- The exact pathogenesis of how immunosuppression leads to merkel cell carcinoma is not completely understood.
Genes involved in the pathogenesis of merkel cell carcinoma include:
On gross pathology of merkel cell carcinoma
On microscopic histopathological analysis, trabecular pattern, monotonous round tumor cells, mitotic figures, atypical fibroxanthoma-like areas and dusty chromatin are characteristic findings of merkel cell carcinoma.
- ↑ Halata, Zdenek; Grim, Milos; Bauman, Klaus I. (2003). "Friedrich Sigmund Merkel and his ?Merkel cell?, morphology, development, and physiology: Review and new results". The Anatomical Record. 271A (1): 225–239. doi:10.1002/ar.a.10029. ISSN 0003-276X.
- ↑ Feng H, Shuda M, Chang Y, Moore PS (February 2008). "Clonal integration of a polyomavirus in human Merkel cell carcinoma". Science. 319 (5866): 1096–100. doi:10.1126/science.1152586. PMC 2740911. PMID 18202256.
- ↑ Sharp CP, Norja P, Anthony I, Bell JE, Simmonds P (February 2009). "Reactivation and mutation of newly discovered WU, KI, and Merkel cell carcinoma polyomaviruses in immunosuppressed individuals". J. Infect. Dis. 199 (3): 398–404. doi:10.1086/596062. PMID 19090778.
- ↑ Carter JJ, Paulson KG, Wipf GC, Miranda D, Madeleine MM, Johnson LG, Lemos BD, Lee S, Warcola AH, Iyer JG, Nghiem P, Galloway DA (November 2009). "Association of Merkel cell polyomavirus-specific antibodies with Merkel cell carcinoma". J. Natl. Cancer Inst. 101 (21): 1510–22. doi:10.1093/jnci/djp332. PMC 2773184. PMID 19776382.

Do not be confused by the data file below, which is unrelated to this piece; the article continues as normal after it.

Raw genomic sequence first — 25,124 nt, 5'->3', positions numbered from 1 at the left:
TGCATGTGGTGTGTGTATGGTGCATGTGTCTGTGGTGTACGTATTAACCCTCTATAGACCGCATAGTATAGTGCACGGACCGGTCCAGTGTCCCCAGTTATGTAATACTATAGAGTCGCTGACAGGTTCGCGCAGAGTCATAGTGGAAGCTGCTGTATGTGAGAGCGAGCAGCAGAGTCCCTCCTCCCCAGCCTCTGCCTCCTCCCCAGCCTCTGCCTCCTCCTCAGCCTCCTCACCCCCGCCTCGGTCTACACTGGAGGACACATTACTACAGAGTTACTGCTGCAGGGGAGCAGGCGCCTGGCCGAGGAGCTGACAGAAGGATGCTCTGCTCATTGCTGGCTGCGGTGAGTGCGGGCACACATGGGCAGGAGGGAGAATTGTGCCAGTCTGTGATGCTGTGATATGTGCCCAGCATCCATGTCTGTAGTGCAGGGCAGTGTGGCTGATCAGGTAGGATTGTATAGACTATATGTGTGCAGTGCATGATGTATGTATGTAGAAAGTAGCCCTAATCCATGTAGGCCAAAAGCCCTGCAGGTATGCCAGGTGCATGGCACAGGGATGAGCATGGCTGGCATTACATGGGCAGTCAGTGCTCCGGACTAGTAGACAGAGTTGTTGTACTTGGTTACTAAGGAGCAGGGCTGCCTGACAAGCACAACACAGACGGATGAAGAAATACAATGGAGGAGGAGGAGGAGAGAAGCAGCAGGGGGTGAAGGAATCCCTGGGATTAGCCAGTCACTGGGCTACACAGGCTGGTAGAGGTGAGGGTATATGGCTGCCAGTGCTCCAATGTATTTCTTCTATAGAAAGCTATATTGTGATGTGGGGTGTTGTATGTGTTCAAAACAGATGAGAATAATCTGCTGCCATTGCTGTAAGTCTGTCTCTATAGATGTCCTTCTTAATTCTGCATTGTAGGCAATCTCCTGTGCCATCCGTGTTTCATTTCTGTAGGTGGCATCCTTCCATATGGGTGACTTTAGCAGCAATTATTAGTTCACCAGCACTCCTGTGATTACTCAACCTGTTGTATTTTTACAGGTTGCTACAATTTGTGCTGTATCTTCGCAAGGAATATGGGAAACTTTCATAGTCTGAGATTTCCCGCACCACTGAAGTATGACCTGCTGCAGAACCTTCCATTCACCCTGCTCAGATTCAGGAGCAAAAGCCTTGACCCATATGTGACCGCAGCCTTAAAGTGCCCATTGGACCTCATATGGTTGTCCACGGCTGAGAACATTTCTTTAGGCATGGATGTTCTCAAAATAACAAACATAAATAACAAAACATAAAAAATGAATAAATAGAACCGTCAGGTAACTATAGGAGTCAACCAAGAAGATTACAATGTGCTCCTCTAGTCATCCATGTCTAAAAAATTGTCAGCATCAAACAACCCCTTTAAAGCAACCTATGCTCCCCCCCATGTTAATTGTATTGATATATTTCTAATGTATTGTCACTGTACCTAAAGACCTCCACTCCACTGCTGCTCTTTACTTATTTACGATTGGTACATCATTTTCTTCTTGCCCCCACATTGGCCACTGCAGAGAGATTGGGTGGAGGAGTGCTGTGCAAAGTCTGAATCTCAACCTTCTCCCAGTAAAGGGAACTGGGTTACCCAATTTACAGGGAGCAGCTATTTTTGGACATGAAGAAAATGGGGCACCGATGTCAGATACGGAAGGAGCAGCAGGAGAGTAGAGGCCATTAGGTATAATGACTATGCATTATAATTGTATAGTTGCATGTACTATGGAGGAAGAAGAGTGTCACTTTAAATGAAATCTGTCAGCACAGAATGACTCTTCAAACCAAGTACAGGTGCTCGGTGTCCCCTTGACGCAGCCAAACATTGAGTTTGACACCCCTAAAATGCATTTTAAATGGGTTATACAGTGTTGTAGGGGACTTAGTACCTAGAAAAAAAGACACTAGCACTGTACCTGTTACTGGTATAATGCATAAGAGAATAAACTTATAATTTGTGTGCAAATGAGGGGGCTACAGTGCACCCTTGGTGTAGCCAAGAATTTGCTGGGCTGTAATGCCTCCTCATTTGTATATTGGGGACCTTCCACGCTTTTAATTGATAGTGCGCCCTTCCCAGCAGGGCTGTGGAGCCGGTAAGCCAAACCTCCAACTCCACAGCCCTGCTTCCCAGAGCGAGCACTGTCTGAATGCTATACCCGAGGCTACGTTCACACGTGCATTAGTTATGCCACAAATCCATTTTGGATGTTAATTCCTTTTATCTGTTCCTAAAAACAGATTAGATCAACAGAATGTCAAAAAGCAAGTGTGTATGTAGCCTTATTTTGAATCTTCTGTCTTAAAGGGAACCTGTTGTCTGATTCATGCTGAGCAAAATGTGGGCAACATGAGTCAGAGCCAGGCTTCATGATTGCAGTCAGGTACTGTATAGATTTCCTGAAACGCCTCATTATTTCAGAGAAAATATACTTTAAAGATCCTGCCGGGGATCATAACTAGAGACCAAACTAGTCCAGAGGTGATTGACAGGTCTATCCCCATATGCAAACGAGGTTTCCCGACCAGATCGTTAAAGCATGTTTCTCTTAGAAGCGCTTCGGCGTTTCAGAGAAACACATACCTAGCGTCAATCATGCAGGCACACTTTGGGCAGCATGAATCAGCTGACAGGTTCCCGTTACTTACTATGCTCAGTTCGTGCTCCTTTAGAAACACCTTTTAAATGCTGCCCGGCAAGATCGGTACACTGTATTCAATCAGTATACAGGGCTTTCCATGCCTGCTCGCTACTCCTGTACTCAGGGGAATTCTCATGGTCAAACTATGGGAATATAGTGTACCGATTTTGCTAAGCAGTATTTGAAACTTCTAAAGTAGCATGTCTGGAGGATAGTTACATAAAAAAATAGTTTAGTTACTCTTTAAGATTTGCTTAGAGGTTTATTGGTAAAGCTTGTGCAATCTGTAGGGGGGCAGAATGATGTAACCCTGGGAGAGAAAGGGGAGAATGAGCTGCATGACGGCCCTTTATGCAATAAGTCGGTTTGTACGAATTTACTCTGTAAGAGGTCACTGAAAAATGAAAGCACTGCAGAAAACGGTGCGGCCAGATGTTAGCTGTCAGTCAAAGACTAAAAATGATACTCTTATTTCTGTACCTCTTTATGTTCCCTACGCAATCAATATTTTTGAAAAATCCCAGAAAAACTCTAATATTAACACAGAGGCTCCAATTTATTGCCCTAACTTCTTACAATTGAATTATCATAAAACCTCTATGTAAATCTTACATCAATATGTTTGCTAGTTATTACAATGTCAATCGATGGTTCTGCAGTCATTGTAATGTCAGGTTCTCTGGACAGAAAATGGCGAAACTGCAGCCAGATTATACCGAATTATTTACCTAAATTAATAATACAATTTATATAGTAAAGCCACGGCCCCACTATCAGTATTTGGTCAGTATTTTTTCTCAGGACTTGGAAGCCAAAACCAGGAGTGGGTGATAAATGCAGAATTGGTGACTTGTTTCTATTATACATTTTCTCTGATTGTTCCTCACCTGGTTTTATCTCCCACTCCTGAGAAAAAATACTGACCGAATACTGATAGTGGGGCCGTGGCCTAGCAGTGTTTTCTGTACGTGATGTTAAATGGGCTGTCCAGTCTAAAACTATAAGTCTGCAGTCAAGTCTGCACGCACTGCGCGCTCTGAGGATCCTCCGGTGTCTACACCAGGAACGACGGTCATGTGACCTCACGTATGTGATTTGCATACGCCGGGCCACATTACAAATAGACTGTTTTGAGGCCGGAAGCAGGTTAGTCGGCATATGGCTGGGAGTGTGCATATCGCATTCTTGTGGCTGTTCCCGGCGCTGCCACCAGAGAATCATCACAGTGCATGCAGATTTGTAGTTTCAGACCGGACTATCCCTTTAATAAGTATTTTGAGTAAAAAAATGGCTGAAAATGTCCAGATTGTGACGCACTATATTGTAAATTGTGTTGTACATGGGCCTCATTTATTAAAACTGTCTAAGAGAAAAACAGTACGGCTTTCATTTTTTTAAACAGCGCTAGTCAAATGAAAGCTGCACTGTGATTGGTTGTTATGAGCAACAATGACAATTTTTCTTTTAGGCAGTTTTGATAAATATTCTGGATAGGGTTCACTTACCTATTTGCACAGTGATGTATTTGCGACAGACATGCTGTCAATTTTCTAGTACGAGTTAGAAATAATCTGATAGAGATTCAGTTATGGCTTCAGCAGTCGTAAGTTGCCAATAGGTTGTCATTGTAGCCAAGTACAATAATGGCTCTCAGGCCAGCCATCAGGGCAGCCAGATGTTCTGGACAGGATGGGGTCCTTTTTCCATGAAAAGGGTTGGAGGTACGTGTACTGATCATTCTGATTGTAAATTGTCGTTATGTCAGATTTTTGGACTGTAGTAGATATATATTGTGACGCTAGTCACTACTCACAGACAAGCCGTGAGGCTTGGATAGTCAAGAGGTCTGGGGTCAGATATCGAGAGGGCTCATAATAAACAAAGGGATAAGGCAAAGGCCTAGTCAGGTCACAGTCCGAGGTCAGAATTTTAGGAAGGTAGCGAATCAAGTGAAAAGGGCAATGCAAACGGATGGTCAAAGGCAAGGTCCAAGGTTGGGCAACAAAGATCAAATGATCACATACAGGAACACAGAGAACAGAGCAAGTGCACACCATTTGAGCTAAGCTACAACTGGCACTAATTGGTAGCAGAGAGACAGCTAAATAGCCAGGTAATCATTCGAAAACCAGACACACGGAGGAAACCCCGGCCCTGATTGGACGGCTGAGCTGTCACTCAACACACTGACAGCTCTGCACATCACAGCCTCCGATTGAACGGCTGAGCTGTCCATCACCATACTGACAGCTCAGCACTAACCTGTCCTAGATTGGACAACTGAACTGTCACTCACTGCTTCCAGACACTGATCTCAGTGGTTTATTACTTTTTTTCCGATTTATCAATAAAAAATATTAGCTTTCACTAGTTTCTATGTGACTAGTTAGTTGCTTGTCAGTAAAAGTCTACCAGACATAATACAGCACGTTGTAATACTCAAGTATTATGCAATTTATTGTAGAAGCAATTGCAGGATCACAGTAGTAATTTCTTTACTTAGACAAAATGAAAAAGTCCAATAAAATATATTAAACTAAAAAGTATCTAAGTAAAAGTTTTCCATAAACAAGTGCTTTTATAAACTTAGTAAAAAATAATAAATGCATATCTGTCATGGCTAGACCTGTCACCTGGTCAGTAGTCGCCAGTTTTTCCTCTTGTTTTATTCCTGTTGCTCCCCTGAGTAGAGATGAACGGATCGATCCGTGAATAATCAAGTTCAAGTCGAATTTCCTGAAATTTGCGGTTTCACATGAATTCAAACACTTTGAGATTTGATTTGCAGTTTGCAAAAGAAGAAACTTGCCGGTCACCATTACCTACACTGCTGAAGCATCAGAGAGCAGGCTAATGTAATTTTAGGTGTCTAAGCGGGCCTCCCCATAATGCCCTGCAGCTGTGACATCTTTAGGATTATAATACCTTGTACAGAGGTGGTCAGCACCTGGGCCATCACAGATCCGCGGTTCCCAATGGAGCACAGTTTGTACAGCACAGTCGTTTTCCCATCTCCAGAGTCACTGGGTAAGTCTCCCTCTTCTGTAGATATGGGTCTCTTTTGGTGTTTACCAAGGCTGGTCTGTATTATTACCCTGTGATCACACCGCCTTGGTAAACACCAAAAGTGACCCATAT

- ↑ Kassem A, Schöpflin A, Diaz C, Weyers W, Stickeler E, Werner M, Zur Hausen A (July 2008). "Frequent detection of Merkel cell polyomavirus in human Merkel cell carcinomas and identification of a unique deletion in the VP1 gene". Cancer Res. 68 (13): 5009–13. doi:10.1158/0008-5472.CAN-08-0949. PMID 18593898.
- ↑ Schowalter RM, Pastrana DV, Pumphrey KA, Moyer AL, Buck CB (June 2010). "Merkel cell polyomavirus and two previously unknown polyomaviruses are chronically shed from human skin". Cell Host Microbe. 7 (6): 509–15. doi:10.1016/j.chom.2010.05.006. PMC 2919322. PMID 20542254.
- ↑ Heath M, Jaimes N, Lemos B, Mostaghimi A, Wang LC, Peñas PF, Nghiem P (March 2008). "Clinical characteristics of Merkel cell carcinoma at diagnosis in 195 patients: the AEIOU features". J. Am. Acad. Dermatol. 58 (3): 375–81. doi:10.1016/j.jaad.2007.11.020. PMC 2335370. PMID 18280333.
- ↑ Miller RW, Rabkin CS (February 1999). "Merkel cell carcinoma and melanoma: etiological similarities and differences". Cancer Epidemiol. Biomarkers Prev. 8 (2): 153–8. PMID 10067813.
- ↑ Agelli M, Clegg LX (November 2003). "Epidemiology of primary Merkel cell carcinoma in the United States". J. Am. Acad. Dermatol. 49 (5): 832–41. doi:10.1067/S0190. PMID 14576661.
- ↑ Girschik J, Thorn K, Beer TW, Heenan PJ, Fritschi L (November 2011). "Merkel cell carcinoma in Western Australia: a population-based study of incidence and survival". Br. J. Dermatol. 165 (5): 1051–7. doi:10.1111/j.1365-2133.2011.10493.x. PMID 21711338.